84. Van Nouhuys S, Hanski I. 2002b. Multitrophic interactions in space: metacommunity dynamics in fragmented landscapes. In: Tscharntke T, Hawkins BA, Eds. Multitrophic level interactions. Cambridge, UK: Cambridge University Press, p 124–147Google Scholar
  85. Vet LEM. 2001. Parasitoid searching efficiency links behaviour to population processes. Appl Entomol Zool 36:399–408CrossRefGoogle Scholar
  86. Vila M, Gomez A, Maron JL. 2003. Are alien plants more competitive than their native conspecifics? A test using Hypericum perfomtum L. Oecologia 137:211–15CrossRefPubMedGoogle Scholar
  87. Vitousek PM. 1990. Biological Invasions and Ecosystem Processes – Towards an Integration of Population Biology and Ecosystem Studies. Oikos 57:7–13Google Scholar
  88. Vitousek PM, Mooney HA, Lubchenco J, Melillo J. 1997. Human domination of Earth’s ecosystem. Science 277:494–9CrossRefGoogle Scholar
  89. Vitousek PM, Walker LR. 1989. Biological invasion by Myrica faya in Hawaii – plant demography, nitrogen-fixation, ecosystem effects. Ecol Monogr 59:247–65Google Scholar
  90. Wagner JD, Wise DH. 1996. Cannibalism regulates densities of young wolf spiders: evidence from field and laboratory experiments. Ecology 77:639–52Google Scholar
  91. Wardle DA, Zackrisson O, Hornberg G, Gallet C. 1997. The influence of island area on ecosystem properties. Science 277:1296–9CrossRefGoogle Scholar
  92. Warren MS, Hill JK, Thomas JA, Asher J, Fox R, Huntley B, Roy DB, Telfer MG, Jeffcoate S, Harding P, Jeffcoate G, Willis SG, Greatovex-Davies JN, Moss D, Thomas CD. 2001. Rapid responses of British butterflies to opposing forces of climate and habitat change. Nature 414:65–9CrossRefPubMedGoogle Scholar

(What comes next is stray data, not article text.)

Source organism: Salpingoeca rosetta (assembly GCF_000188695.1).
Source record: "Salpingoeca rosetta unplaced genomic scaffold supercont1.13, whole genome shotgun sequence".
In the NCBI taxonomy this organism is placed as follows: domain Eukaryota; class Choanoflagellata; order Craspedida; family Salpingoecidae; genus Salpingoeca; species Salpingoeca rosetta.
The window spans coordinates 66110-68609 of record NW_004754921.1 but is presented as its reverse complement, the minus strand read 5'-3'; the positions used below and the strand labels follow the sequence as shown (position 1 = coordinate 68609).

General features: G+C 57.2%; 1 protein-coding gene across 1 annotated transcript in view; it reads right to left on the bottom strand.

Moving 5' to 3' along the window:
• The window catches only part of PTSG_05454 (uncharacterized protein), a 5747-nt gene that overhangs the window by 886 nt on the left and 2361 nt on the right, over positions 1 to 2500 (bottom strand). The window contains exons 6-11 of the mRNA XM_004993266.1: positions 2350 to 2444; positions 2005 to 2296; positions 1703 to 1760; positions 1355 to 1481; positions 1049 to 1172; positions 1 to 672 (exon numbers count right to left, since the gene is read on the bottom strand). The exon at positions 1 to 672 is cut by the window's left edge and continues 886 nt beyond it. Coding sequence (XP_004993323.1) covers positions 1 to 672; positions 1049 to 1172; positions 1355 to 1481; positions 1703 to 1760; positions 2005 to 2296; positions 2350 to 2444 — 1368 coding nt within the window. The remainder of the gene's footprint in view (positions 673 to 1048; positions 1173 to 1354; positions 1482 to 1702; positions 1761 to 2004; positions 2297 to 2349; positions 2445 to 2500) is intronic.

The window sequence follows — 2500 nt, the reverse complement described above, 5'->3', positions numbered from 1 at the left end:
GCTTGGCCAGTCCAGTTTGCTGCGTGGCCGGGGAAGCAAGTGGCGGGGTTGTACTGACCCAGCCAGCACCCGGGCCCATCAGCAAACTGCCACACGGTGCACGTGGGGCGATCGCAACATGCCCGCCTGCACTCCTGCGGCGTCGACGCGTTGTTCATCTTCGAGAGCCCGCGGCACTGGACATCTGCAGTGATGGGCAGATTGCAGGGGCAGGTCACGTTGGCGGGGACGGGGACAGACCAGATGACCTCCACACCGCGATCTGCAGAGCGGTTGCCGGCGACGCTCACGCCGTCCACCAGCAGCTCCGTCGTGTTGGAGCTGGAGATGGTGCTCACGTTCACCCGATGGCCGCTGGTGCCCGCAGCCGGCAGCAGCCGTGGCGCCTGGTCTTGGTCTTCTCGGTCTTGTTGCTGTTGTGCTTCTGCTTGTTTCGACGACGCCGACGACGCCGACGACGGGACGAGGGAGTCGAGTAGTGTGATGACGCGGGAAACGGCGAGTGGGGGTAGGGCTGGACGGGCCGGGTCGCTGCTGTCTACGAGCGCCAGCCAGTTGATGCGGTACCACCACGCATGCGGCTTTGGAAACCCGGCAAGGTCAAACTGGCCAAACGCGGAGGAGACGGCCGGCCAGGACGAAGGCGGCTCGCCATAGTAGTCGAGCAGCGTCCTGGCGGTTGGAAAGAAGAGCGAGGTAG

93. Weinig C. 2000. Plasticity versus canalization: Population differences in the timing of shade-avoidance responses. Evolution 54:441–51PubMedGoogle Scholar
  94. Weltzin JF, Muth NZ, Von Holle B, Cole PG. 2003. Genetic diversity and invasibility: a test using a model system with a novel experimental design. Oikos 103:505–18CrossRefGoogle Scholar
  95. White PS, Jentsch A. 2001. The search for generality in studies of disturbance and ecosystem dynamics. In: Esser K, Lüttge U, Kadereit JW, Beyschlag W, Eds. Progress in Botany, vol 62. Berlin Heidelberg: Springer, p 399–50Google Scholar
  96. Wiens JA. 1997. Metapopulation dynamics and landscape ecology. In: Hanski I, Gilpin M, Eds. Metapopulation Biology Ecology, genetics and evolution. San Diego: Academic Press, p 43–62Google Scholar
  97. Willis AJ, Memmott J, Forrester RI. 2000. Is there evidence for the post-invasion evolution of increased size among invasive plant species? Ecol Lett 3:275–283CrossRefGoogle Scholar
  98. With KA. 2002. The landscape ecology of invasive spread. Conserv Biol 16:1192–203CrossRefGoogle Scholar
  99. Yoshida T, Jones LE, Ellner SP, Fussmann GF, Hairston NG. 2003. Rapid evolution drives ecological dynamics in a predator-prey system. Nature 424:303–6CrossRefPubMedGoogle Scholar
  100. Young TP, Stanton ML, Christian CE. 2003. Effects of natural and simulated herbivory on spine lengths of Acacia drepanolobium in Kenya. Oikos 101:171–9CrossRefGoogle Scholar

Copyright information

© Springer Science+Business Media, Inc. 2005

Authors and Affiliations

  • Thomas S. Hoffmeister
    • 1
  • Louise EM. Vet
    • 2
  • Arjen Biere
    • 3
  • Kent Holsinger
    • 4
  • Juliane Filser
    • 5
  1. 1.Institute of Ecology and Evolutionary Biology (IFOE)University of BremenBremenGermany
  2. 2.Centre for Terrestrial Ecology, Department of Multitrophic InteractionsNetherlands Institute of Ecology (NIOO-KNAW)HeterenThe Netherlands
  3. 3.Centre for Terrestrial Ecology, Department of Plant Population BiologyNetherlands Institute of Ecology (NIOO-KNAW)HeterenThe Netherlands
  4. 4.Department of Ecology and Evolutionary BiologyUniversity of ConnecticutStorrs-MansfieldUSA
  5. 5.Department of General and Theoretical EcologyUFT, University of BremenBremenGermany

Personalised recommendations